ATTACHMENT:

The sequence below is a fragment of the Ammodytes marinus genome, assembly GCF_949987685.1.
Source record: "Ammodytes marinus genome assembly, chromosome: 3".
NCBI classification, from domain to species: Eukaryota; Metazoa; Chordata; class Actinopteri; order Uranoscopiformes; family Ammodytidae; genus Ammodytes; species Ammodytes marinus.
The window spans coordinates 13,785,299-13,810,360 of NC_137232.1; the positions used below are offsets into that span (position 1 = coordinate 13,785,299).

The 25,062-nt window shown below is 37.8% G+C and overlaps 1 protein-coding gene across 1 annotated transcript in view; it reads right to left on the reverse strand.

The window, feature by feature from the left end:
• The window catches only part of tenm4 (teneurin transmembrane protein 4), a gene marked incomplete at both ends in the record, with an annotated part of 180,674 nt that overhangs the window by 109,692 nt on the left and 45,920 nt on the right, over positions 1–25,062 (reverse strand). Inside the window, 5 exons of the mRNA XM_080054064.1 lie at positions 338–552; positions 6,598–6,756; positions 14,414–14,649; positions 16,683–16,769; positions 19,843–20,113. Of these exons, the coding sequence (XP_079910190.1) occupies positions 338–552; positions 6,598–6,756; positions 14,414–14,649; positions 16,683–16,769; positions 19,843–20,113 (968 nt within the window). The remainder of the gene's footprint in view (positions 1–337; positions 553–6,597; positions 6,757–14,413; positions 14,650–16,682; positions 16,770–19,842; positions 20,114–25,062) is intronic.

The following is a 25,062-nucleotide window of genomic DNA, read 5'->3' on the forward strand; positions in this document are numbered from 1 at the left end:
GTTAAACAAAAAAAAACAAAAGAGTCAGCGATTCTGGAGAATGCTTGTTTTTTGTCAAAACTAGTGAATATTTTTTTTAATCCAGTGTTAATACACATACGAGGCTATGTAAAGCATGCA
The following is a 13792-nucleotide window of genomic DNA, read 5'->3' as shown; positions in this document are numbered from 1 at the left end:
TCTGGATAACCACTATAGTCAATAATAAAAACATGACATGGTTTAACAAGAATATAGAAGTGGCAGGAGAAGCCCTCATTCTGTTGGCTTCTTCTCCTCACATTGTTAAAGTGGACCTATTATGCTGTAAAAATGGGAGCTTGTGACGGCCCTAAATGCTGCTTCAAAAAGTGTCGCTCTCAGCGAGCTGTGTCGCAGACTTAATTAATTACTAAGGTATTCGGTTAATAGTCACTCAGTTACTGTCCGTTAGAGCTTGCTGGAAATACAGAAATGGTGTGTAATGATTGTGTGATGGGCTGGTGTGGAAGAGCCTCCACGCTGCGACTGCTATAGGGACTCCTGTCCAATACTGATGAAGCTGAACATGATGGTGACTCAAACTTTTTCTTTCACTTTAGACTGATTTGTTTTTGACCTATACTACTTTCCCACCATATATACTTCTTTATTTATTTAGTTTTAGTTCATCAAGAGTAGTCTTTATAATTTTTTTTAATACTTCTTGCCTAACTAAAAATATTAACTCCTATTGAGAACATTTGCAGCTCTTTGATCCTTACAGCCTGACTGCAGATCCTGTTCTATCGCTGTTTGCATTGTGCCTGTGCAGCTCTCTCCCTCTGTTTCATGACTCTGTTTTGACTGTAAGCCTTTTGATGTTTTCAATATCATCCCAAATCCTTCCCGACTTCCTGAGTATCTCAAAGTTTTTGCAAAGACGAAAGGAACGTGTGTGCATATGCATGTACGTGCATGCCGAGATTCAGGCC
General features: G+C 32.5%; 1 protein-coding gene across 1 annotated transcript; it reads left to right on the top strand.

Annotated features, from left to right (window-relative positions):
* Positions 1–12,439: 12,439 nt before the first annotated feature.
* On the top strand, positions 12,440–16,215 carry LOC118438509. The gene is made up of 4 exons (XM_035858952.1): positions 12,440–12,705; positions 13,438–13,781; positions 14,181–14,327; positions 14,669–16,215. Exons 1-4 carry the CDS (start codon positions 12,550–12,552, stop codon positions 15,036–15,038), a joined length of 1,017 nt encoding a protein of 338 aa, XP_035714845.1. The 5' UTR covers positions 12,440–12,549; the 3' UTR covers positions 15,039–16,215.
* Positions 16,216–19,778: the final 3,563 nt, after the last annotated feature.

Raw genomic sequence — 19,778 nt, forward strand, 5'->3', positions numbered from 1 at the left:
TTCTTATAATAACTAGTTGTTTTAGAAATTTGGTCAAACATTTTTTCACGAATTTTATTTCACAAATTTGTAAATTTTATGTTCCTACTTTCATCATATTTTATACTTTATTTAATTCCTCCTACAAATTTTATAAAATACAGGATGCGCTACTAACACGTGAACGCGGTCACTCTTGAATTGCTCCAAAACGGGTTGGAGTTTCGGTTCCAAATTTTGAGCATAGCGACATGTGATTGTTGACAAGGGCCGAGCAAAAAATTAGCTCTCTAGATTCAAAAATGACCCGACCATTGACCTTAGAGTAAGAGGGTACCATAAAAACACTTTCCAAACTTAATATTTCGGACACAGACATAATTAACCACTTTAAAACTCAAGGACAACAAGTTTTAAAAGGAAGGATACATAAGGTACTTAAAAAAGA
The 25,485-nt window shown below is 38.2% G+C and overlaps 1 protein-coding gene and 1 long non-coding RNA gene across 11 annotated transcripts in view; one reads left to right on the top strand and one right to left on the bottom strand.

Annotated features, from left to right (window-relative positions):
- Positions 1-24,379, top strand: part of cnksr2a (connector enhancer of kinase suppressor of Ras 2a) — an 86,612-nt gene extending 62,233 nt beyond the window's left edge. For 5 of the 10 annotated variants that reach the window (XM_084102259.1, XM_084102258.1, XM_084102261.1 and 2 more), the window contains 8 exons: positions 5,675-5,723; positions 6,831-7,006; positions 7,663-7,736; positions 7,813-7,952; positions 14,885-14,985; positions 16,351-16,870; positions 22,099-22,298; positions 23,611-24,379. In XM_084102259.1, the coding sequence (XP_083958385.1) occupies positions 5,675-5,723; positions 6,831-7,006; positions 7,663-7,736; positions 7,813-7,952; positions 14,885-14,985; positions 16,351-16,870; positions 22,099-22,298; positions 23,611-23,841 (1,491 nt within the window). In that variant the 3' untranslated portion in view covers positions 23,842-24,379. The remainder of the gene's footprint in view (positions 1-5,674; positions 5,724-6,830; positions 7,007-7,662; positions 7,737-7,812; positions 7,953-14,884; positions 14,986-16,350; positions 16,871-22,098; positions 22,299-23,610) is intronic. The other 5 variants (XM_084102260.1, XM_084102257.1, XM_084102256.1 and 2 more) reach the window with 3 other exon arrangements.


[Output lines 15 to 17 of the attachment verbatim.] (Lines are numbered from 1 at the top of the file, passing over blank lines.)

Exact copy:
* On the top strand, positions 12,440–16,215 carry LOC118438509. The gene is made up of 4 exons (XM_035858952.1): positions 12,440–12,705; positions 13,438–13,781; positions 14,181–14,327; positions 14,669–16,215. Exons 1-4 carry the CDS (start codon positions 12,550–12,552, stop codon positions 15,036–15,038), a joined length of 1,017 nt encoding a protein of 338 aa, XP_035714845.1. The 5' UTR covers positions 12,440–12,549; the 3' UTR covers positions 15,039–16,215.
* Positions 16,216–19,778: the final 3,563 nt, after the last annotated feature.

Raw genomic sequence — 19,778 nt, forward strand, 5'->3', positions numbered from 1 at the left: